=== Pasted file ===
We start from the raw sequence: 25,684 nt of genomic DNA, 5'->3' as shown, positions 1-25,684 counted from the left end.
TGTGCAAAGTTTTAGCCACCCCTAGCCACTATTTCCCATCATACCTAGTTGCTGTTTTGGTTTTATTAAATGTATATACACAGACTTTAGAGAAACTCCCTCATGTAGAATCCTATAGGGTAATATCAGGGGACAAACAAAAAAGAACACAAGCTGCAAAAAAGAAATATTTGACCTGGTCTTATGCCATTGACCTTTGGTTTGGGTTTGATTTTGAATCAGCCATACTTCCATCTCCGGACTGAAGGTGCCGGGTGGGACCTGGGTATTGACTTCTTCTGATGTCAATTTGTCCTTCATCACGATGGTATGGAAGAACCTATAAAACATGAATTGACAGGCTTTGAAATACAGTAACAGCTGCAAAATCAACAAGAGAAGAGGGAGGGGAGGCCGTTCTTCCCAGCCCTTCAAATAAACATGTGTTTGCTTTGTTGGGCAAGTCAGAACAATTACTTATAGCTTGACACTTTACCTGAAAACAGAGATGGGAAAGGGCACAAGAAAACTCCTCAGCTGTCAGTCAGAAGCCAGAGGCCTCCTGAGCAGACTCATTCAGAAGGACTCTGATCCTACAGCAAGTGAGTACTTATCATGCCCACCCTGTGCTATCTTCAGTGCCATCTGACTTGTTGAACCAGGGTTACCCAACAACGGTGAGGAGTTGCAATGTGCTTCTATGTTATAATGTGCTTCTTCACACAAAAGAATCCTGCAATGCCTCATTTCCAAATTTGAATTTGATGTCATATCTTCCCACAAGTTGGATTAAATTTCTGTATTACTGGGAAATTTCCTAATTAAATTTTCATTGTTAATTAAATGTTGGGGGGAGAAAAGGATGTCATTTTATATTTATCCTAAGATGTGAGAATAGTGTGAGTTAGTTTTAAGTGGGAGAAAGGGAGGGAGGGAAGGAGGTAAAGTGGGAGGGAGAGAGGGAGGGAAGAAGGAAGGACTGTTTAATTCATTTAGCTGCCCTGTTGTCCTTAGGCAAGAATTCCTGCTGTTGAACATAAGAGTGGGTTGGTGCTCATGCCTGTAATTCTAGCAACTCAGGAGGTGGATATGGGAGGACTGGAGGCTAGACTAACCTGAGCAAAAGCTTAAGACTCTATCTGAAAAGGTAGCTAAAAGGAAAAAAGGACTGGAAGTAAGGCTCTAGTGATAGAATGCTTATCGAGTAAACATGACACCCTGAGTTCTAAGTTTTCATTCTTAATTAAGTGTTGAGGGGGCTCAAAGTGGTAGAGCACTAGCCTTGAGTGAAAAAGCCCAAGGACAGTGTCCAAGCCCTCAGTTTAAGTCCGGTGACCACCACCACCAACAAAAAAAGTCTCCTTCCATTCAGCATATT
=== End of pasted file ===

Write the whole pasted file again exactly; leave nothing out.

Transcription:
We start from the raw sequence: 25,684 nt of genomic DNA, 5'->3' as shown, positions 1-25,684 counted from the left end.
TGTGCAAAGTTTTAGCCACCCCTAGCCACTATTTCCCATCATACCTAGTTGCTGTTTTGGTTTTATTAAATGTATATACACAGACTTTAGAGAAACTCCCTCATGTAGAATCCTATAGGGTAATATCAGGGGACAAACAAAAAAGAACACAAGCTGCAAAAAAGAAATATTTGACCTGGTCTTATGCCATTGACCTTTGGTTTGGGTTTGATTTTGAATCAGCCATACTTCCATCTCCGGACTGAAGGTGCCGGGTGGGACCTGGGTATTGACTTCTTCTGATGTCAATTTGTCCTTCATCACGATGGTATGGAAGAACCTATAAAACATGAATTGACAGGCTTTGAAATACAGTAACAGCTGCAAAATCAACAAGAGAAGAGGGAGGGGAGGCCGTTCTTCCCAGCCCTTCAAATAAACATGTGTTTGCTTTGTTGGGCAAGTCAGAACAATTACTTATAGCTTGACACTTTACCTGAAAACAGAGATGGGAAAGGGCACAAGAAAACTCCTCAGCTGTCAGTCAGAAGCCAGAGGCCTCCTGAGCAGACTCATTCAGAAGGACTCTGATCCTACAGCAAGTGAGTACTTATCATGCCCACCCTGTGCTATCTTCAGTGCCATCTGACTTGTTGAACCAGGGTTACCCAACAACGGTGAGGAGTTGCAATGTGCTTCTATGTTATAATGTGCTTCTTCACACAAAAGAATCCTGCAATGCCTCATTTCCAAATTTGAATTTGATGTCATATCTTCCCACAAGTTGGATTAAATTTCTGTATTACTGGGAAATTTCCTAATTAAATTTTCATTGTTAATTAAATGTTGGGGGGAGAAAAGGATGTCATTTTATATTTATCCTAAGATGTGAGAATAGTGTGAGTTAGTTTTAAGTGGGAGAAAGGGAGGGAGGGAAGGAGGTAAAGTGGGAGGGAGAGAGGGAGGGAAGAAGGAAGGACTGTTTAATTCATTTAGCTGCCCTGTTGTCCTTAGGCAAGAATTCCTGCTGTTGAACATAAGAGTGGGTTGGTGCTCATGCCTGTAATTCTAGCAACTCAGGAGGTGGATATGGGAGGACTGGAGGCTAGACTAACCTGAGCAAAAGCTTAAGACTCTATCTGAAAAGGTAGCTAAAAGGAAAAAAGGACTGGAAGTAAGGCTCTAGTGATAGAATGCTTATCGAGTAAACATGACACCCTGAGTTCTAAGTTTTCATTCTTAATTAAGTGTTGAGGGGGCTCAAAGTGGTAGAGCACTAGCCTTGAGTGAAAAAGCCCAAGGACAGTGTCCAAGCCCTCAGTTTAAGTCCGGTGACCACCACCACCAACAAAAAAAGTCTCCTTCCATTCAGCATATT